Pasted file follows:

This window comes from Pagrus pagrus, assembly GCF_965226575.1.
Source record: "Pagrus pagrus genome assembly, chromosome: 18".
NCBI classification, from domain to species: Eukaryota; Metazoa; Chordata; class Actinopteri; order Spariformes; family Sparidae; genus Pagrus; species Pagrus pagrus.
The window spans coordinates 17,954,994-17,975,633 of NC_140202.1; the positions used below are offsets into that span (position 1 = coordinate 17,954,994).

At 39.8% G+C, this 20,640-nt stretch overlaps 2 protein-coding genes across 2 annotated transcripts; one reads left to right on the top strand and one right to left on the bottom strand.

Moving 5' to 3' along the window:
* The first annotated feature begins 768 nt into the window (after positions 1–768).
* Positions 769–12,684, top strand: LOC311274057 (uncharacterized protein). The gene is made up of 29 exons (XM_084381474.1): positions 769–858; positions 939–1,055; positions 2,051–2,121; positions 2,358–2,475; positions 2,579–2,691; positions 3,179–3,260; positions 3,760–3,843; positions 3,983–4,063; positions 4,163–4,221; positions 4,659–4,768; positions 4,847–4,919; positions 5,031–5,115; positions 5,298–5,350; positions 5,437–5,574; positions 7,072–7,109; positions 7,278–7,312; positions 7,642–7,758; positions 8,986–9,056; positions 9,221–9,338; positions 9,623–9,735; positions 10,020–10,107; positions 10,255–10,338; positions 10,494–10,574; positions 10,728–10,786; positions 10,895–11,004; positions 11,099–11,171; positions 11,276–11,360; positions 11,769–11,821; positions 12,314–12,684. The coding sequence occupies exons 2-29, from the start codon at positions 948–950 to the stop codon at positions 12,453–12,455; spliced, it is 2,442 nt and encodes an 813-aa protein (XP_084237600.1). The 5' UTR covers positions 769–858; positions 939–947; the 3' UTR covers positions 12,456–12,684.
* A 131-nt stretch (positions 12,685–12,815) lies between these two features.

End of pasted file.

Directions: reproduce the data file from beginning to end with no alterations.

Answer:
This window comes from Pagrus pagrus, assembly GCF_965226575.1.
Source record: "Pagrus pagrus genome assembly, chromosome: 18".
NCBI classification, from domain to species: Eukaryota; Metazoa; Chordata; class Actinopteri; order Spariformes; family Sparidae; genus Pagrus; species Pagrus pagrus.
The window spans coordinates 17,954,994-17,975,633 of NC_140202.1; the positions used below are offsets into that span (position 1 = coordinate 17,954,994).

At 39.8% G+C, this 20,640-nt stretch overlaps 2 protein-coding genes across 2 annotated transcripts; one reads left to right on the top strand and one right to left on the bottom strand.

Moving 5' to 3' along the window:
* The first annotated feature begins 768 nt into the window (after positions 1–768).
* Positions 769–12,684, top strand: LOC311274057 (uncharacterized protein). The gene is made up of 29 exons (XM_084381474.1): positions 769–858; positions 939–1,055; positions 2,051–2,121; positions 2,358–2,475; positions 2,579–2,691; positions 3,179–3,260; positions 3,760–3,843; positions 3,983–4,063; positions 4,163–4,221; positions 4,659–4,768; positions 4,847–4,919; positions 5,031–5,115; positions 5,298–5,350; positions 5,437–5,574; positions 7,072–7,109; positions 7,278–7,312; positions 7,642–7,758; positions 8,986–9,056; positions 9,221–9,338; positions 9,623–9,735; positions 10,020–10,107; positions 10,255–10,338; positions 10,494–10,574; positions 10,728–10,786; positions 10,895–11,004; positions 11,099–11,171; positions 11,276–11,360; positions 11,769–11,821; positions 12,314–12,684. The coding sequence occupies exons 2-29, from the start codon at positions 948–950 to the stop codon at positions 12,453–12,455; spliced, it is 2,442 nt and encodes an 813-aa protein (XP_084237600.1). The 5' UTR covers positions 769–858; positions 939–947; the 3' UTR covers positions 12,456–12,684.
* A 131-nt stretch (positions 12,685–12,815) lies between these two features.